Reflections on Reflection

I got me a posse!

Last week I spent three days immersed with a project team dedicated to enhancing the community leadership that will result in active, creative, and engaged communities.

As one of the group pointed out, it was like running with a pack of horses who took great joy in running fast and hard. Generally, we headed in the same direction but there were also a lot of diversions as the lead often changed, we slowed down to make sure others were running with us, or, interesting and sometimes prickly or insightful detours were taken.

In the end, the deep, rich discussion and wisdom in the room resulted in clear and often innovative direction. 

Despite the exhilarating ride, some of us also left at the end of three days feeling a bit uneasy.

There’s something about being in a room for three days having real conversations with people you trust and care about that contributes to a very different environment. The difference seems to be that there is time to exchange the stories and personal anecdotes that allow you to really get to know one another. These trusted relationships seem to lead to an environment where others poke and prod - sometimes deliberately, sometimes unintentionally -  beneath the surface and the front that each of us typically presents to the world.

As a result I think most of us walked away having learning something about ourselves that we hadn’t planned on learning that ultimately has made us grow.

It also reinforced that stories, relationships and the reflections they bring are tools that can impact our lives in a positive way. Additionally it made me realize how little time we make for both conversations and reflections.

The challenge is that in our fast paced world, people can’t or don’t make time for stopping to connect and reflect.

It seems to me that previous generations did much more connecting and reflecting. Instead of gathering around the television as we too often do today, our parents and grandparents used to gather around the kitchen table or sit on the front porch not only to relax but to tell stories and reflect.
It may also be that we don’t reflect because we don’t realize its importance, value it, or know how to do it.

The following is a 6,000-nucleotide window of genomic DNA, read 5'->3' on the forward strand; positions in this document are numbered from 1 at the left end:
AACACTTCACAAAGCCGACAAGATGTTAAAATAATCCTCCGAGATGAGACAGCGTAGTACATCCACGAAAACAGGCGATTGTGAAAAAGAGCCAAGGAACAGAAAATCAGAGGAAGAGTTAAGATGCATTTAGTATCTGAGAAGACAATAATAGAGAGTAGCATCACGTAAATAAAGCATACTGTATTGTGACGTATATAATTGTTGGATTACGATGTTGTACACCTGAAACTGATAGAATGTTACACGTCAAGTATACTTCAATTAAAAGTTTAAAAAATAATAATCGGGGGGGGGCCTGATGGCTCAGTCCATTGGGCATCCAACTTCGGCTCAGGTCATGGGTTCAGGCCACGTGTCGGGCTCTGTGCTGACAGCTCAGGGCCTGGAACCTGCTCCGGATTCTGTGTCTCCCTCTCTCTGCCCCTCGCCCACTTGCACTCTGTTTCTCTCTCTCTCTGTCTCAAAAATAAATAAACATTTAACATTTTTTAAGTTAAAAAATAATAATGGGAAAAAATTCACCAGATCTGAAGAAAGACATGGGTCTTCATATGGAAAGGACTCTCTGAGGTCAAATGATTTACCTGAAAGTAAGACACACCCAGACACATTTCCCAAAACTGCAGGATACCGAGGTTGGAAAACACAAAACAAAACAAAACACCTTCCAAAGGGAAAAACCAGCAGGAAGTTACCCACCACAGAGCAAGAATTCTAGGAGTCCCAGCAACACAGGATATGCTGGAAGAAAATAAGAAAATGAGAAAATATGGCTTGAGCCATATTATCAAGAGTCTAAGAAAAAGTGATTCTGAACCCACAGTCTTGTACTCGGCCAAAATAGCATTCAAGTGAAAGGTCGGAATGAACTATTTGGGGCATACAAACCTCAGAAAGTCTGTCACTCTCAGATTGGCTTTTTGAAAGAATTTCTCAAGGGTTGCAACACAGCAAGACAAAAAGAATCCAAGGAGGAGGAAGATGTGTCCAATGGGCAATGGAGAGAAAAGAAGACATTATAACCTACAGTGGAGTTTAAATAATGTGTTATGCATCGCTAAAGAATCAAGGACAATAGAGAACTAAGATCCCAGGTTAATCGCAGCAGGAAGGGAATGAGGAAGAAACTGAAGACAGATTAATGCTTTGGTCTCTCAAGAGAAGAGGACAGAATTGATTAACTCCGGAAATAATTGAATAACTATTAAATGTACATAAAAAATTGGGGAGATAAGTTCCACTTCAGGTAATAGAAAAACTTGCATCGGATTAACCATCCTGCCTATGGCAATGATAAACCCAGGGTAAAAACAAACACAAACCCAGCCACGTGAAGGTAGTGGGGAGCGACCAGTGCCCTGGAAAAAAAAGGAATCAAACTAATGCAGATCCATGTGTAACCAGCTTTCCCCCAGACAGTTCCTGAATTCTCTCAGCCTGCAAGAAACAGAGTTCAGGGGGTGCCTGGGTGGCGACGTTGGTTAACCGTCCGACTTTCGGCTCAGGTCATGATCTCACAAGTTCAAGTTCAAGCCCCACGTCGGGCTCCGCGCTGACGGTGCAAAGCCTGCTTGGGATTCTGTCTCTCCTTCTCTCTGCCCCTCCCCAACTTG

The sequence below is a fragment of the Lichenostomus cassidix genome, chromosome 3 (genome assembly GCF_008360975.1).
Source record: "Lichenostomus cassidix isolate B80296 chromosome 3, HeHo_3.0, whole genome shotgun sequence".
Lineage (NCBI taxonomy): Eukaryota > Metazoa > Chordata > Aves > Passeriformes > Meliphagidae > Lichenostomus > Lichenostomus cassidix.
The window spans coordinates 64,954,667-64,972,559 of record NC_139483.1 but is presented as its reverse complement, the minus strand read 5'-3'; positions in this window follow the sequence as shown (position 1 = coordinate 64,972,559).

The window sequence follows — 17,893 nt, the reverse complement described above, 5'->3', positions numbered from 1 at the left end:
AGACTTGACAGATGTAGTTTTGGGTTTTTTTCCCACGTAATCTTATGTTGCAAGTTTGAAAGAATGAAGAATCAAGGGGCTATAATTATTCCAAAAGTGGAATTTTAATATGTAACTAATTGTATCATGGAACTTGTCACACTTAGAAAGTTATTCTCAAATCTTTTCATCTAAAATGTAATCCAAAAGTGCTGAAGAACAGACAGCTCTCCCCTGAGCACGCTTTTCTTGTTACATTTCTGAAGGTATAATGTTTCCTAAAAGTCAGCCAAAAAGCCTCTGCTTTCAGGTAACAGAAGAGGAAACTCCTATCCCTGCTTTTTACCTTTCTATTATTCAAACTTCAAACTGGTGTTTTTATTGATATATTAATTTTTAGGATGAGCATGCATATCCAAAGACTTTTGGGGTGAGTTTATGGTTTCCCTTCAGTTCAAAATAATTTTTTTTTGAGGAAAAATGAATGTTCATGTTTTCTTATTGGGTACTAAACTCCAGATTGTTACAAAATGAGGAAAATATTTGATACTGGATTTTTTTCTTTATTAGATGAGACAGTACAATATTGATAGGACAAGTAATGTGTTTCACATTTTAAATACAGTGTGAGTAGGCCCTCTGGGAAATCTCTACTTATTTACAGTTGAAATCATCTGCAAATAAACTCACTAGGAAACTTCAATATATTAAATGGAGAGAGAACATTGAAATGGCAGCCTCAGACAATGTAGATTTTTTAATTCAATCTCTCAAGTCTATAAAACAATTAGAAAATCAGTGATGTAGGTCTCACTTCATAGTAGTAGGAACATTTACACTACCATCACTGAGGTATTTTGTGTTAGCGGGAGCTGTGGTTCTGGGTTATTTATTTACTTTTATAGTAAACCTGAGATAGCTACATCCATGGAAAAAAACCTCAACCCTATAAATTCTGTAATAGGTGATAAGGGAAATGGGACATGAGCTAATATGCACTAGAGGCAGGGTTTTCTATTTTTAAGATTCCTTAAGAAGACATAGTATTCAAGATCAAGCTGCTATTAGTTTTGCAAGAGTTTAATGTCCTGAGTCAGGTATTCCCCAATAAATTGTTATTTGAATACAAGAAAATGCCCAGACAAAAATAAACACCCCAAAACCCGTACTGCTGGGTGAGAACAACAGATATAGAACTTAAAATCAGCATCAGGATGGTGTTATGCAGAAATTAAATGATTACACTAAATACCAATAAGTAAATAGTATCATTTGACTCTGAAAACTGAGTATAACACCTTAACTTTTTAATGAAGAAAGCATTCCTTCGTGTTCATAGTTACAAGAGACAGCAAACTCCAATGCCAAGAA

But the truth is we sometimes reflect and adjust our golf game more than we do our own reactions to others. The same way golfers analyze and adjust their swings to get better so too do we need to stop and think about matters related to our job and life performance.

The same way golfers analyze what they could have done, should have done, or might have done on the golf course and then adjust their game to get better is what we need to do in thinking about matters related to our job and life performance.

So how can we get better at job and life reflections?

Our team has learned to formalize this process by simply adding an item to every meeting agenda called “learnings”. It forces each of us to think about what we’ve learned since the last meeting or during the current one.

During our most recent retreat we added an evening storytelling session complete with a circle of chairs, hot chocolate, and even a rocking chair that each of us moved to as we voluntarily shared our stories. As we listened, we not only got to know one another on a deeper level, we were also forced to reflect on what moved us or triggered a reaction.

More of our team leaders are also making time to blog as it too is a form of reflection not unlike keeping a journal.

Each of us also needs to carve out the time for reflection. Mine often happens in the shower or while walking. It also tends to happen more when the television is turned off.

It also means we need to get more skilled at asking the right kind of reflective questions. I know that for me writing this column is a form of reflection each week. Faced with a non-movable deadline, I’m forced to stop and think - What worked this week? What didn’t work?  What situation triggered emotional responses? What can I learn from that situation? What would I do differently next time? 

I’m also learning to look for what that reflection tells me about values, principles, patterns, and systems. Along the way I’m finding that the more I do it, the more I see it as a valuable tool that helps me grow as an individual and in my leadership work.

But perhaps this time I’ve gone too far? Seems to me I’ve just written about reflection on reflection. Hmmm.




Posted on 03-01-09

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